Nature is marvelous. And its all I ever needed.

About Rua Lupa

Permaculture Designer, Wildlife Technician Alumna, Founder of Ehoah, Saegoah, Naturalist (Both in studying Natural History & Naturalism), Bioregionalist, and Citizen of Earth.

  • http://www.thecuspway.com Eric Rasbold

    Well said. My advice is to keep looking. It never gets old. It never gets boring. Feel it, breathe it in. We are everywhere.

  • Linda_LaScola

    sounds good to me. I hope you hear from people for whom nature is not enough — would like to hear their arguments.

    • http://ehoah.weebly.com/ Rua Lupa

      One of the nice things about the Pagan Community is that there is a lot of diversity of beliefs and acceptance of that diverse outlook. I am sure there are a lot of people who would disagree with what I’ve presented – mostly because of personal experiences that, for them, confirms otherwise. I personally question my experiences because it is so easy to convince yourself of things – audio and optical illusions are a great example of this. Even so, there is little interest in determining who is right or wrong and more interest in understanding where each other is coming from and finding common ground in making positive change for everyone.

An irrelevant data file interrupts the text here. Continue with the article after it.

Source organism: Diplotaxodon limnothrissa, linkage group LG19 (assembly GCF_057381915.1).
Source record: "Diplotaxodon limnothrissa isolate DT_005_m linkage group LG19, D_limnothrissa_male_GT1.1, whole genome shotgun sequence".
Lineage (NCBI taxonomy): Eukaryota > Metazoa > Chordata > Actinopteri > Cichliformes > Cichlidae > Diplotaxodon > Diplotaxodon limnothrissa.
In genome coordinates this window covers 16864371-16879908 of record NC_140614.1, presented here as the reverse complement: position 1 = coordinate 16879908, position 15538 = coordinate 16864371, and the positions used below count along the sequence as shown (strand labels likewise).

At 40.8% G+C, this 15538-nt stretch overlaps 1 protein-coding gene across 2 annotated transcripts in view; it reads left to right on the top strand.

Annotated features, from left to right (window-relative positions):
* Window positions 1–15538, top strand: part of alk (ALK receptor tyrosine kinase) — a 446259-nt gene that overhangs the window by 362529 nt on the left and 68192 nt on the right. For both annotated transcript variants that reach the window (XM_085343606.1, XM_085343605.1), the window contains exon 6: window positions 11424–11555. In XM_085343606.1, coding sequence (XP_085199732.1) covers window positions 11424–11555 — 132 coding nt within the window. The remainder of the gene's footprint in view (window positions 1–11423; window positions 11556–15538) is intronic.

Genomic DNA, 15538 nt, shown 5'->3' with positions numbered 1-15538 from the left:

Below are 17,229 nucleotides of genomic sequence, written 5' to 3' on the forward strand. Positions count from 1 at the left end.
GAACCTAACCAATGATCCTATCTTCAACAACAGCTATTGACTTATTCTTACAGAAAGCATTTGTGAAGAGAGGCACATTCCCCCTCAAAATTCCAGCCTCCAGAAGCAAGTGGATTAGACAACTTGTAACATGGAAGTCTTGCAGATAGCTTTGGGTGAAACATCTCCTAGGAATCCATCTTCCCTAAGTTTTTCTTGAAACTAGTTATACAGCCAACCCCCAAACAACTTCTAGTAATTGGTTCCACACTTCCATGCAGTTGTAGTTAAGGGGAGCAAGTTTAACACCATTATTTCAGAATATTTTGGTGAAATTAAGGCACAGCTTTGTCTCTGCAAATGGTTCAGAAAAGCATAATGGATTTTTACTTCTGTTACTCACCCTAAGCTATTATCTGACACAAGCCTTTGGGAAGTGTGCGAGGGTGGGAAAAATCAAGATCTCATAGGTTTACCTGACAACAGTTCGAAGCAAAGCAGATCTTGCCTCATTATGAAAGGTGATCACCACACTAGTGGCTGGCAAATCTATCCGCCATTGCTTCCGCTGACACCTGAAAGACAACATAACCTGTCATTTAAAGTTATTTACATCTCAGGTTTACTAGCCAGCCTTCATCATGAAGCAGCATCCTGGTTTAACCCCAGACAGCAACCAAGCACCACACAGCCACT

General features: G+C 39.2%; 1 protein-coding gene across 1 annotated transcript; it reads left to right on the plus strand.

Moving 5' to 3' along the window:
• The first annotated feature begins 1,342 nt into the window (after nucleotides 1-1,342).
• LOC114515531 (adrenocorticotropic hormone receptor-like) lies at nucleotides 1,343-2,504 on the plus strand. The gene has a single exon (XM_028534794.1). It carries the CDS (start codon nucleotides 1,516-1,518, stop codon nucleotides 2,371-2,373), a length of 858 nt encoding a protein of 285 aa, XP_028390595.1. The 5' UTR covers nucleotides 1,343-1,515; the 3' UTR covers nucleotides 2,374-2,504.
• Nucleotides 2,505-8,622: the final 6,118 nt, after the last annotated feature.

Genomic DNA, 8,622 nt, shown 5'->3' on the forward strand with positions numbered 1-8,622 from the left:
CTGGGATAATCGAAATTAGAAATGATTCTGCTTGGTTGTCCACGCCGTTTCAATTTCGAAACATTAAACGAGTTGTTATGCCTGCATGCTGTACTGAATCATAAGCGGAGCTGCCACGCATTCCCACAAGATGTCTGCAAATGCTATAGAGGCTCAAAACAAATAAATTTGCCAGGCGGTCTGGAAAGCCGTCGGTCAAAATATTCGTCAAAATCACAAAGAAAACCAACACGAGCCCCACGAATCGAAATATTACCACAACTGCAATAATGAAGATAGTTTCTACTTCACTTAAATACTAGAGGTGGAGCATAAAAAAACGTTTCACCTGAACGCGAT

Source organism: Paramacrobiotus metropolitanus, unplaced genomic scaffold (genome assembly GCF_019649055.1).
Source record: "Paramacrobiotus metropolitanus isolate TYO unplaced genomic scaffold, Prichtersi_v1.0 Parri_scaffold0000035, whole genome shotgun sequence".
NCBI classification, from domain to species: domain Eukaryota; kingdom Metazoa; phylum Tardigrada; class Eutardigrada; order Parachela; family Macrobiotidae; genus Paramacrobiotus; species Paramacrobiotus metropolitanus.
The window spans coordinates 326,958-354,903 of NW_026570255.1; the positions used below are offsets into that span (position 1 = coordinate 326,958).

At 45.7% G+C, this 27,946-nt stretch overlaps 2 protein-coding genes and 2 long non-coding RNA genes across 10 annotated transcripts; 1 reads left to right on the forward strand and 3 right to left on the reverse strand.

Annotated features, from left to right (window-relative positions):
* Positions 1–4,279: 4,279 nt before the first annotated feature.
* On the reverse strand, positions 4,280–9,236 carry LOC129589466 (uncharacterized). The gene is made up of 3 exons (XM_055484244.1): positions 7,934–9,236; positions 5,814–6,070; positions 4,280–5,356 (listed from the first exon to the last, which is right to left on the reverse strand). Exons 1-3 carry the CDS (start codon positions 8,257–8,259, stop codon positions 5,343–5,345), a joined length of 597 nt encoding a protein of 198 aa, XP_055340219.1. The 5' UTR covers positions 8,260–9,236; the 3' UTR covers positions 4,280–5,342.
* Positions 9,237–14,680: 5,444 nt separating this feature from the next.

I may not personally describe myself as Pagan, because it encompasses so much that it can be confusing and misleading to where I am actually coming from, that I prefer to a more specific self descriptor to convey better understanding. So no, I personally don’t believe in the existence of magic or the supernatural. But because of my deep involvement in Nature-based practices I happen to fall under the Pagan Umbrella. There may even be some others who may share a very similar worldview to me, but personally prefer to use metaphor and use supernatural terms in a way that makes sense to them. Sure, there are things that can be disagreed about in taking such an approach, but that is really up to that person to determine what is right for themselves. All I can do is present what makes sense to me and it may makes sense to others too. That is how I came to have the perspectives I do – thanks to others who shared their perspectives to better understand each other.